“Well, how about going down?” Tommy glanced impatiently at his timepiece. “Less than half an hour before the starship touches down.”
“All right. We can get a sidewalk over here.” Reluctantly, Bart tore his eyes from the fascinating spectacle, and followed Tommy, stepping onto one of the sidewalks. It bore them down a long, sloping ramp toward the floor of the spaceport, then sped toward the glass skyscraper; came to rest at the wide pointed doors, depositing them in the midst of the crowd. The jagged lightning flash was there over the doors of the building, and the words:
Here, by grace of the Lhari, is the doorway to all the stars.
Bart remembered, as if it were yesterday, how he and his father had first passed through this doorway. And his father, looking up, had said under his breath “Not for always, Son. Someday men will have a doorway to the stars, and the Lhari won’t be standing in the door.”
Inside the building, it was searingly bright. The high open rotunda was filled with immense mirrors, and glass ramps running up and down, moving staircases, confusing signs and flashing lights on tall oddly shaped pillars. The place was crowded with men from all over the planet, but the dark glasses they all wore gave them a strange sort of family resemblance.
Tommy said, “I’d better check my reservations.”
Bart nodded. “Meet you on the upper level later,” he said, and got on a moving staircase that soared slowly upward, past level after level, toward the information desk located on the topmost mezzanine.
The staircase moved slowly, and Bart had plenty of time to see everything. On the step immediately in front of him, two Lhari were standing; with their backs turned, they might almost have been men. Unusually tall, unusually thin, but men. Then Bart amended that mentally. The Lhari had two arms, two legs and a head apiece—they were that much like men. Their faces had two eyes, two ears, and a nose and mouth, all in the right places. But the similarity ended there.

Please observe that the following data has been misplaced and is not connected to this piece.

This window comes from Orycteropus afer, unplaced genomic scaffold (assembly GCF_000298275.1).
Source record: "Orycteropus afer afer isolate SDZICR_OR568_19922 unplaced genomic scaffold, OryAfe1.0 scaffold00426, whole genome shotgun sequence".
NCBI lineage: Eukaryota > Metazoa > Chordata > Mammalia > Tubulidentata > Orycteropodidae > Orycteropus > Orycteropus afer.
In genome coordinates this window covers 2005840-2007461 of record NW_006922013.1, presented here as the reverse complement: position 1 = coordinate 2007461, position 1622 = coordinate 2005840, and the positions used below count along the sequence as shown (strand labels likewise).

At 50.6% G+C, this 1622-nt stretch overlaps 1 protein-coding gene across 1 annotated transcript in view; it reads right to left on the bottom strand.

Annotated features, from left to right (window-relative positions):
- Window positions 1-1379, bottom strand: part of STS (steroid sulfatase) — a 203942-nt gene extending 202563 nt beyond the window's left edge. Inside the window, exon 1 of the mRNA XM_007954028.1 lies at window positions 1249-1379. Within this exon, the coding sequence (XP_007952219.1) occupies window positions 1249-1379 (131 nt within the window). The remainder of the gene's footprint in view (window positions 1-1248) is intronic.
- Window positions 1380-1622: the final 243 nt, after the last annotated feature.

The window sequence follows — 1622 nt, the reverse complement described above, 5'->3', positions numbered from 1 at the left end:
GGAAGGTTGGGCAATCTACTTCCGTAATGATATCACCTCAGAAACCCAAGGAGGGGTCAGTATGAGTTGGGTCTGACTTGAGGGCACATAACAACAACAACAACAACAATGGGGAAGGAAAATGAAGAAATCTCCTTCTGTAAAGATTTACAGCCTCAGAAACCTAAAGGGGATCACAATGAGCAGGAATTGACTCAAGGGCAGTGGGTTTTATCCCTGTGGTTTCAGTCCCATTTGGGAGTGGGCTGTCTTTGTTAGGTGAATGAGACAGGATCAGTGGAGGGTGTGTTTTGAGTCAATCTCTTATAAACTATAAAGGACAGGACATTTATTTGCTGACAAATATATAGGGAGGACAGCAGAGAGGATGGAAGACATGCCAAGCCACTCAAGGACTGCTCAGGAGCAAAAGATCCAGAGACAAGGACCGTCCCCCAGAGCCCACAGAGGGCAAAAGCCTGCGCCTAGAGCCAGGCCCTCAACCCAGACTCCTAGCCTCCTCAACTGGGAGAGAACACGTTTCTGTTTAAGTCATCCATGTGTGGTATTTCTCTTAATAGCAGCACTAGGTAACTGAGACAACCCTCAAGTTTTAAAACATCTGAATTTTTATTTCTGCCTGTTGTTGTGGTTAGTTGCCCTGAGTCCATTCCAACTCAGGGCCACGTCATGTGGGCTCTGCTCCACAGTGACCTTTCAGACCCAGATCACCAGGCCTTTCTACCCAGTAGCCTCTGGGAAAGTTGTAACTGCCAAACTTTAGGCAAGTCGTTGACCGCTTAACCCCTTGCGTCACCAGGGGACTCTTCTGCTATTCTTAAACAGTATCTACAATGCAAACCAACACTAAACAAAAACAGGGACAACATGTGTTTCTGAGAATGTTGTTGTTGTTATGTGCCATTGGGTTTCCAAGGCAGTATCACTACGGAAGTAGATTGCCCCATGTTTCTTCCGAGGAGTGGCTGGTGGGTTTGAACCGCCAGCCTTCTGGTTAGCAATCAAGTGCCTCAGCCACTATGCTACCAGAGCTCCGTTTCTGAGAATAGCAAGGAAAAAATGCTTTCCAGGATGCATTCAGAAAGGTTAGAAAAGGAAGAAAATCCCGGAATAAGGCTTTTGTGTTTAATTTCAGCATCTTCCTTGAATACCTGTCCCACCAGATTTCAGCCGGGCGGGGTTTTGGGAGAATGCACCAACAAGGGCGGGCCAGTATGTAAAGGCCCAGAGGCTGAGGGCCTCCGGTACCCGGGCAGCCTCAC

They had skin of a curious pale silvery gray, and pale, pure-white hair rising in what looked like a feathery crest. The eyes were long and slanting, the forehead high and narrow, the nose delicately thin and chiseled with long vertically slit nostrils, the ears long, pointed and lobeless. The mouth looked almost human, though the chin was abnormally pointed. The hands would almost have passed inspection as human hands—except for the long, triangular nails curved over the fingertips like the claws of a cat. They wore skin-tight clothes of some metallic silky stuff, and long flowing gleaming silvery capes. They looked unearthly, elfin and strange, and in their own way they were beautiful.
The two Lhari in front of Bart had been talking softly, in their fast twittering speech; but as the hum of the crowds on the upper levels grew louder, they raised their voices, and Bart could hear what they were saying. He was a little surprised to find that he could still understand the Lhari language. He hadn’t heard a word of it in years—not since his Mentorian mother died. The Lhari would never guess that he could understand their speech. Not one human in a million could speak or understand a dozen words of Lhari, except the Mentorians.